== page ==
The perspective solution for underground mines is to teach robotic systems to “feel” rather than “see”

David McHutchon | March 28, 2017 | Views: 360

One area that has eluded automation for years is the loading process of the underground LHD vehicles themselves. The challenge has always been how to create an automated system with the ability to effectively gauge the difference in size and configuration of rock piles as the loads are continually dispersed. Progress is also being stalled by underground conditions, which typically render camera technology ineffective by preventing the system from being able to ‘see’ the rock piles. In the coming years, automation will change underground mining beyond all recognition. Nnamdi Anyadike examines some of the key innovations currently underway, noted.

Robotic tactile technology

A radical new technological breakthrough called auto-tunable robotic loading (ATRL), which is due to be rolled out later this year, may finally have cracked the problem.

The technology is the result of a unique collaboration between Queen’s Mining Systems Laboratory (MSL) in Canada; Örebro University‘s Centre for Applied Autonomous Sensor Systems in Sweden; and Atlas Copco Rock Drill, also of Sweden. The key difference is, ATRL allows automated LHD vehicles to ‘feel’ rather than ‘see’ the rock pile, and make their adjustments accordingly.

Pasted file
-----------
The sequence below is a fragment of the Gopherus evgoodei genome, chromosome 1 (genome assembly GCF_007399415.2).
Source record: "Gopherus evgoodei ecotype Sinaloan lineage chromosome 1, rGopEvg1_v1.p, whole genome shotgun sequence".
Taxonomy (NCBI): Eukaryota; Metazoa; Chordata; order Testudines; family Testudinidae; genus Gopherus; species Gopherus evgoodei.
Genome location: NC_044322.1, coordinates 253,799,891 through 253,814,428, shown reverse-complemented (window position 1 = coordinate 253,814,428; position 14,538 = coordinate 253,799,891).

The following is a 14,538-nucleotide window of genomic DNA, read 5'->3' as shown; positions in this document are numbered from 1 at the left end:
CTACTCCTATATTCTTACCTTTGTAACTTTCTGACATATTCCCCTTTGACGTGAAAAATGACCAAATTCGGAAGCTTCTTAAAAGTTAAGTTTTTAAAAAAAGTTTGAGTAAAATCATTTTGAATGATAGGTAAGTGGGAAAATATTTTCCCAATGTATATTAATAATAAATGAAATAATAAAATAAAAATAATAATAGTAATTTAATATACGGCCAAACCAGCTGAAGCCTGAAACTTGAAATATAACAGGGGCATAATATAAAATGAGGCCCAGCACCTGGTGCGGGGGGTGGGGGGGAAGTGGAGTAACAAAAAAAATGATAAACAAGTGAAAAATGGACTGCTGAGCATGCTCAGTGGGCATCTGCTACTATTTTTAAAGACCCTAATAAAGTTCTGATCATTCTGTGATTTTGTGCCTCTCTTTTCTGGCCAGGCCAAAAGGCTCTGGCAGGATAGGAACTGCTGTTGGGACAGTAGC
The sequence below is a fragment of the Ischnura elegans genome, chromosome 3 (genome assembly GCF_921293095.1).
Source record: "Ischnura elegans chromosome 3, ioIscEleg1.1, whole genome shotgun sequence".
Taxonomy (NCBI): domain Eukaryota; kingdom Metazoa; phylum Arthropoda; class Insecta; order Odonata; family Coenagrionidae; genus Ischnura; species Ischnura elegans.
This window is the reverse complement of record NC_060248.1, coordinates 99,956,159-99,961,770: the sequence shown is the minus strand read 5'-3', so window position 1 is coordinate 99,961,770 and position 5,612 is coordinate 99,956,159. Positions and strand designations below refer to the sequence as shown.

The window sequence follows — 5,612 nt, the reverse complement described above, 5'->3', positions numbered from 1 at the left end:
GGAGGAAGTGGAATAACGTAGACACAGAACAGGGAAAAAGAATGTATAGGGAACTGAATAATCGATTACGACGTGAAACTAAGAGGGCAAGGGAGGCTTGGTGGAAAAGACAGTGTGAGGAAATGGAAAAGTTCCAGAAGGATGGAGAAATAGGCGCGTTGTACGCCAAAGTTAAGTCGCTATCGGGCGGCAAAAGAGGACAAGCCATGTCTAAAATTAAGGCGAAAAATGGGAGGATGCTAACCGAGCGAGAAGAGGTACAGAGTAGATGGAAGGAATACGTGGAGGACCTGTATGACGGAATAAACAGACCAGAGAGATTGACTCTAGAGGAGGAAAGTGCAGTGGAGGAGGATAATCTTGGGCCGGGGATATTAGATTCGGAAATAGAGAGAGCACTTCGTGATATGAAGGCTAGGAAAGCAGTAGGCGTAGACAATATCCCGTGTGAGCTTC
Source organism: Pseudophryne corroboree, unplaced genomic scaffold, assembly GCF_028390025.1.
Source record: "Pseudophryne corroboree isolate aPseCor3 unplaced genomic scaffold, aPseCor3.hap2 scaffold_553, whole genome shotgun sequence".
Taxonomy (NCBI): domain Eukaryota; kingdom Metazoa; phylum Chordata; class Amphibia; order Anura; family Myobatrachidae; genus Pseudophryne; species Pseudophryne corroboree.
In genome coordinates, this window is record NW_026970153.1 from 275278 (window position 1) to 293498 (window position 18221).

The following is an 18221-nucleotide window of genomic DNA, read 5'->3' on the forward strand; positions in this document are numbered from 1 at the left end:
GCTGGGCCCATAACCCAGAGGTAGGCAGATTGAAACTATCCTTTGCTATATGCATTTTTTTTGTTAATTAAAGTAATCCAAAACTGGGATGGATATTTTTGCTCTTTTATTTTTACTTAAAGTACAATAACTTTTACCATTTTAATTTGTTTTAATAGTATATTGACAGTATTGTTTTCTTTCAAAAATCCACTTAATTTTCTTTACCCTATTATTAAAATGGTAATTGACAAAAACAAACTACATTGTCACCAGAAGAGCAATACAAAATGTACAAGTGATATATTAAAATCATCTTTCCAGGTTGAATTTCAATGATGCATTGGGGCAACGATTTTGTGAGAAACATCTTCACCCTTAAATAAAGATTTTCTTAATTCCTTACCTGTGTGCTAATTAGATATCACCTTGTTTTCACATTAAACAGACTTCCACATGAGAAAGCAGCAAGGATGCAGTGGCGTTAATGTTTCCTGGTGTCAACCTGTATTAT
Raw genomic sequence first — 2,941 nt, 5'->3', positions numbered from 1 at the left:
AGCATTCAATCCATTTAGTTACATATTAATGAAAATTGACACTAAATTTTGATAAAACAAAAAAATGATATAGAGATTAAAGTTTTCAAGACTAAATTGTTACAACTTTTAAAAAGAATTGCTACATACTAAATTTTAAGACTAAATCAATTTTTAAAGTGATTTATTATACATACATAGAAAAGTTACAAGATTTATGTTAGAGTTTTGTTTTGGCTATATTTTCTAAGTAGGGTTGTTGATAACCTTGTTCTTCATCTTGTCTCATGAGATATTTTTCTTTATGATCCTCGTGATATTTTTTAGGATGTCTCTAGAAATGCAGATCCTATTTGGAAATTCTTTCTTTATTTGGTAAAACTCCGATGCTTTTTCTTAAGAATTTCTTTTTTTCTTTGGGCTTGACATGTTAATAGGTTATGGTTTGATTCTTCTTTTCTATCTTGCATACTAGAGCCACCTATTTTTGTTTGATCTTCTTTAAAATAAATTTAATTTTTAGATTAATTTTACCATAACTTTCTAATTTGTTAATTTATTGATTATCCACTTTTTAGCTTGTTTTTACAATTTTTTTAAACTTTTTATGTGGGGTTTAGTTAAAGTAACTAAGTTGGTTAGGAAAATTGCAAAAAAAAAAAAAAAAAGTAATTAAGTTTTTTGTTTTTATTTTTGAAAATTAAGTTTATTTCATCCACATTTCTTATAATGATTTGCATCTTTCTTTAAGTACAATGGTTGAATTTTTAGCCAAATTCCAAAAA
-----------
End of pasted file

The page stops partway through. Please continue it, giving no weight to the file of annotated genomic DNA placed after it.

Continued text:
The ATRL system is based on a new development pioneered by MSL researchers, led by Joshua Marshall and Heshan Fernando, which uses admittance control. This views robotic loading from the perspective of modulating the admittance, i.e. the force / velocity relationship between the loader and rock pile. This tactile solution empowers the machine to work in dark and dusty environments without the need for camera technology.

Half-way to sorting automation

Marshall explains that, “The feeling is done by the existing sensors in the machine’s hydraulic cylinders. As the bucket moves in, forces push on it and the pressures change on the cylinders and we use those pressure signals to tell us about the level of bucket / rock interaction.” The aim is to ensure there is just enough bucket / rock interaction for the bucket to be filled. If there is too much force the bucket will get stuck: too little and it won’t be filled properly.

The challenge facing the team cannot be underestimated. LHD automation is complex and, typically, a remote-steered LHD vehicle can be equipped with up to 150 sensors. An MSL source said: “We are now half-way there and so far we have had some really great success. Our achievements are in no small part due to generous and unprecedented access to Atlas Copco’s Kvarntorp underground test mine and use of their fully equipped and automation-ready ST14 and ST18 LHD machines.”

When rolled out, the system will be available as a software upgrade for all Atlas Copco LHDs. It will include the capability to collect data on each dig for operators to compare the results of manual and autonomous digging.

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David McHutchon

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